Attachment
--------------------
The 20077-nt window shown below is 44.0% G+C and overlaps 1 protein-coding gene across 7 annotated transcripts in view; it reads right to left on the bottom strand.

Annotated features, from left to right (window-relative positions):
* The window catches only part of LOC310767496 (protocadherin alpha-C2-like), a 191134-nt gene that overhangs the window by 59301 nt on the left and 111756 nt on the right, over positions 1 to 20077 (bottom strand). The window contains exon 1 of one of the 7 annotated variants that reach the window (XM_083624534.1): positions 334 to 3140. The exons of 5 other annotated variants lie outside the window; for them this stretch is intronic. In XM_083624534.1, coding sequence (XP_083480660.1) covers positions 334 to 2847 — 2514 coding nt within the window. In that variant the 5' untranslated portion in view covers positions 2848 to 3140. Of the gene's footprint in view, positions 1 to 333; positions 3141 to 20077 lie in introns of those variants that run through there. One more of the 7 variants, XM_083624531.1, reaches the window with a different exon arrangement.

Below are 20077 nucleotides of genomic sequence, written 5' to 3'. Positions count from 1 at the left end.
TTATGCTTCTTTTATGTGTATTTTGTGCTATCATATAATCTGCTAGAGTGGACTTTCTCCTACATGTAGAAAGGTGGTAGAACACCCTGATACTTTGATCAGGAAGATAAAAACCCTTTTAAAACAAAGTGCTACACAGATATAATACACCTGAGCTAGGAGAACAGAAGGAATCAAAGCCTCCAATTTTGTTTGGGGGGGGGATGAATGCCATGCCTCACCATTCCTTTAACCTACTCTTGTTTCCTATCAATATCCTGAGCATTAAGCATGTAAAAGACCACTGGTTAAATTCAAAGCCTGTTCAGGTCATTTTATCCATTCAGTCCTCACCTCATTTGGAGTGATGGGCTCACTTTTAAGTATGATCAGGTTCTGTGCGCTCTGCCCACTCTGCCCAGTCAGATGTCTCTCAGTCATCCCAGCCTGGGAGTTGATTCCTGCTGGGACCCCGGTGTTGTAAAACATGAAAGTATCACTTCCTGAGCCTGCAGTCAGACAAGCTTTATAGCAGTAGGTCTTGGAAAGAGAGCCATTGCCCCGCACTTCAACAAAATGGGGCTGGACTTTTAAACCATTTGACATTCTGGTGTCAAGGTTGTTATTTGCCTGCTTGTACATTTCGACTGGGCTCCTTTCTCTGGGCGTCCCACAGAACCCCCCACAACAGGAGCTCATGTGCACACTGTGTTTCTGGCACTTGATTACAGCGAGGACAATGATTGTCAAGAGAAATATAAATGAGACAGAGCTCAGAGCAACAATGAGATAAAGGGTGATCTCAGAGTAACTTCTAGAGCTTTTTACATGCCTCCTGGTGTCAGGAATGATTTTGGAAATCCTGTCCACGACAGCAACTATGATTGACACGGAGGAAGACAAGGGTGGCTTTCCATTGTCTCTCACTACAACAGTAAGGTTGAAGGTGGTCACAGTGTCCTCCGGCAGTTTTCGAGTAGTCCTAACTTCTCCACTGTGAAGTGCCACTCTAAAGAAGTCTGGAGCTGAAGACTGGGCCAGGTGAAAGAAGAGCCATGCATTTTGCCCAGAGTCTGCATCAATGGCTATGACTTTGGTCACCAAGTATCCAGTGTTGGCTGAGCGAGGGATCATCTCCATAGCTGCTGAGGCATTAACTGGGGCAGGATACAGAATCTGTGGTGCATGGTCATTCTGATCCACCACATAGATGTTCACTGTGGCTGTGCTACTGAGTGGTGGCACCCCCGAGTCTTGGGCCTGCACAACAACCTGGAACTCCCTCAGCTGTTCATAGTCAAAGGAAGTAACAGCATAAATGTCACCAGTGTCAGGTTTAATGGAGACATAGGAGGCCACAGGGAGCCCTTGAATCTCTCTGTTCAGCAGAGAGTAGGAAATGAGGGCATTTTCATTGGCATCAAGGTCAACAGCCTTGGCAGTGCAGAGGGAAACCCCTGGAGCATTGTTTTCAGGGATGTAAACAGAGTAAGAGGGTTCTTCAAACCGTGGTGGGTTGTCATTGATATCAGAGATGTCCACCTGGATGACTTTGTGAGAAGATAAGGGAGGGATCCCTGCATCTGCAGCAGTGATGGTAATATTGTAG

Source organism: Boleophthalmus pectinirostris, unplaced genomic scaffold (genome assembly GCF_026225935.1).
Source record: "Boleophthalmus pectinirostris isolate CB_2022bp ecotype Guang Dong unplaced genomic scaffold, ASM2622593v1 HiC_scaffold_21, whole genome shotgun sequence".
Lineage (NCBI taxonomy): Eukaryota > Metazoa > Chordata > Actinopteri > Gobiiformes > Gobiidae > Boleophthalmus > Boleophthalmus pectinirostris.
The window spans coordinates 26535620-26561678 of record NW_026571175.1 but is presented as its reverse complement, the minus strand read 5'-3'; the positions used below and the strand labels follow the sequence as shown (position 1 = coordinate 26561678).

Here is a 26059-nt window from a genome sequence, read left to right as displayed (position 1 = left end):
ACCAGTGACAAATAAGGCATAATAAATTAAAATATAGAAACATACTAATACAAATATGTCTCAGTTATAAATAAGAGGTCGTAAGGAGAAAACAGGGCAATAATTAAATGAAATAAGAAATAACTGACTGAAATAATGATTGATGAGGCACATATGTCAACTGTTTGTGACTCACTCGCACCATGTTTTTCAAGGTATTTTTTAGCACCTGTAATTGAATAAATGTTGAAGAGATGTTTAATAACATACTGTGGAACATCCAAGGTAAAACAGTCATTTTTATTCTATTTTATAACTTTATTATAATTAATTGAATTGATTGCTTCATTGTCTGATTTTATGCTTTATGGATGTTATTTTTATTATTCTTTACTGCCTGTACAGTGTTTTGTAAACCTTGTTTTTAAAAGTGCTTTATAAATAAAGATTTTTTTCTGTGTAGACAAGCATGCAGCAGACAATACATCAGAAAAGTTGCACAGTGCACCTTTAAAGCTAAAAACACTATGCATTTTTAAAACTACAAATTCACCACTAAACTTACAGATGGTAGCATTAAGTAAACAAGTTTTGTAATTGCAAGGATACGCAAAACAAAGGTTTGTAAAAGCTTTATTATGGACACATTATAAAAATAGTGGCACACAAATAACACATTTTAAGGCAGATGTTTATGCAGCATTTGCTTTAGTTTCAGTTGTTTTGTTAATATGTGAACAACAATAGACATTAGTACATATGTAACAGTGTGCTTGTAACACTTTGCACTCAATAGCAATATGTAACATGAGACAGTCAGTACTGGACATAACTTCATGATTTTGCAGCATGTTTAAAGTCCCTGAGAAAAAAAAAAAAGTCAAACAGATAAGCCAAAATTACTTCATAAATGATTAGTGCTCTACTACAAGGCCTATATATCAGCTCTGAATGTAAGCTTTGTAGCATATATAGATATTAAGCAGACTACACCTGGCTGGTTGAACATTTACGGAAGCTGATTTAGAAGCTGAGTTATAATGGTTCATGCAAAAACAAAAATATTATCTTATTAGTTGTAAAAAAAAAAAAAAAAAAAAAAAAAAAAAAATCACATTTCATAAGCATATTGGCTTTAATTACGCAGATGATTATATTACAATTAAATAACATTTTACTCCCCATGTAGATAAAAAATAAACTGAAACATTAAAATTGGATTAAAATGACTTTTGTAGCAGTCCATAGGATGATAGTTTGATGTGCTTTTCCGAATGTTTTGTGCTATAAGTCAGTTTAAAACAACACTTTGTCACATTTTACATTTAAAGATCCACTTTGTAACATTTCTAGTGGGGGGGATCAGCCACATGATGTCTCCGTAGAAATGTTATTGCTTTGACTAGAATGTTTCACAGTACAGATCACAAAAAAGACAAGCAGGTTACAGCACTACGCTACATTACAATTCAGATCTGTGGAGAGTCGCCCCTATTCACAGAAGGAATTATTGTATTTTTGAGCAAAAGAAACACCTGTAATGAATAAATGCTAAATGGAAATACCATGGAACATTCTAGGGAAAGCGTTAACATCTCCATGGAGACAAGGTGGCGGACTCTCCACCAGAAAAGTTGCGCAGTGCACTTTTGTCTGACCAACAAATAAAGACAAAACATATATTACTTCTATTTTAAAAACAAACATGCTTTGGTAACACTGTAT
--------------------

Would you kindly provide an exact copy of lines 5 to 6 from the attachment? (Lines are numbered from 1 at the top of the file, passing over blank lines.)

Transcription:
TTATGCTTCTTTTATGTGTATTTTGTGCTATCATATAATCTGCTAGAGTGGACTTTCTCCTACATGTAGAAAGGTGGTAGAACACCCTGATACTTTGATCAGGAAGATAAAAACCCTTTTAAAACAAAGTGCTACACAGATATAATACACCTGAGCTAGGAGAACAGAAGGAATCAAAGCCTCCAATTTTGTTTGGGGGGGGGATGAATGCCATGCCTCACCATTCCTTTAACCTACTCTTGTTTCCTATCAATATCCTGAGCATTAAGCATGTAAAAGACCACTGGTTAAATTCAAAGCCTGTTCAGGTCATTTTATCCATTCAGTCCTCACCTCATTTGGAGTGATGGGCTCACTTTTAAGTATGATCAGGTTCTGTGCGCTCTGCCCACTCTGCCCAGTCAGATGTCTCTCAGTCATCCCAGCCTGGGAGTTGATTCCTGCTGGGACCCCGGTGTTGTAAAACATGAAAGTATCACTTCCTGAGCCTGCAGTCAGACAAGCTTTATAGCAGTAGGTCTTGGAAAGAGAGCCATTGCCCCGCACTTCAACAAAATGGGGCTGGACTTTTAAACCATTTGACATTCTGGTGTCAAGGTTGTTATTTGCCTGCTTGTACATTTCGACTGGGCTCCTTTCTCTGGGCGTCCCACAGAACCCCCCACAACAGGAGCTCATGTGCACACTGTGTTTCTGGCACTTGATTACAGCGAGGACAATGATTGTCAAGAGAAATATAAATGAGACAGAGCTCAGAGCAACAATGAGATAAAGGGTGATCTCAGAGTAACTTCTAGAGCTTTTTACATGCCTCCTGGTGTCAGGAATGATTTTGGAAATCCTGTCCACGACAGCAACTATGATTGACACGGAGGAAGACAAGGGTGGCTTTCCATTGTCTCTCACTACAACAGTAAGGTTGAAGGTGGTCACAGTGTCCTCCGGCAGTTTTCGAGTAGTCCTAACTTCTCCACTGTGAAGTGCCACTCTAAAGAAGTCTGGAGCTGAAGACTGGGCCAGGTGAAAGAAGAGCCATGCATTTTGCCCAGAGTCTGCATCAATGGCTATGACTTTGGTCACCAAGTATCCAGTGTTGGCTGAGCGAGGGATCATCTCCATAGCTGCTGAGGCATTAACTGGGGCAGGATACAGAATCTGTGGTGCATGGTCATTCTGATCCACCACATAGATGTTCACTGTGGCTGTGCTACTGAGTGGTGGCACCCCCGAGTCTTGGGCCTGCACAACAACCTGGAACTCCCTCAGCTGTTCATAGTCAAAGGAAGTAACAGCATAAATGTCACCAGTGTCAGGTTTAATGGAGACATAGGAGGCCACAGGGAGCCCTTGAATCTCTCTGTTCAGCAGAGAGTAGGAAATGAGGGCATTTTCATTGGCATCAAGGTCAACAGCCTTGGCAGTGCAGAGGGAAACCCCTGGAGCATTGTTTTCAGGGATGTAAACAGAGTAAGAGGGTTCTTCAAACCGTGGTGGGTTGTCATTGATATCAGAGATGTCCACCTGGATGACTTTGTGAGAAGATAAGGGAGGGATCCCTGCATCTGCAGCAGTGATGGTAATATTGTAG

Source organism: Boleophthalmus pectinirostris, unplaced genomic scaffold (genome assembly GCF_026225935.1).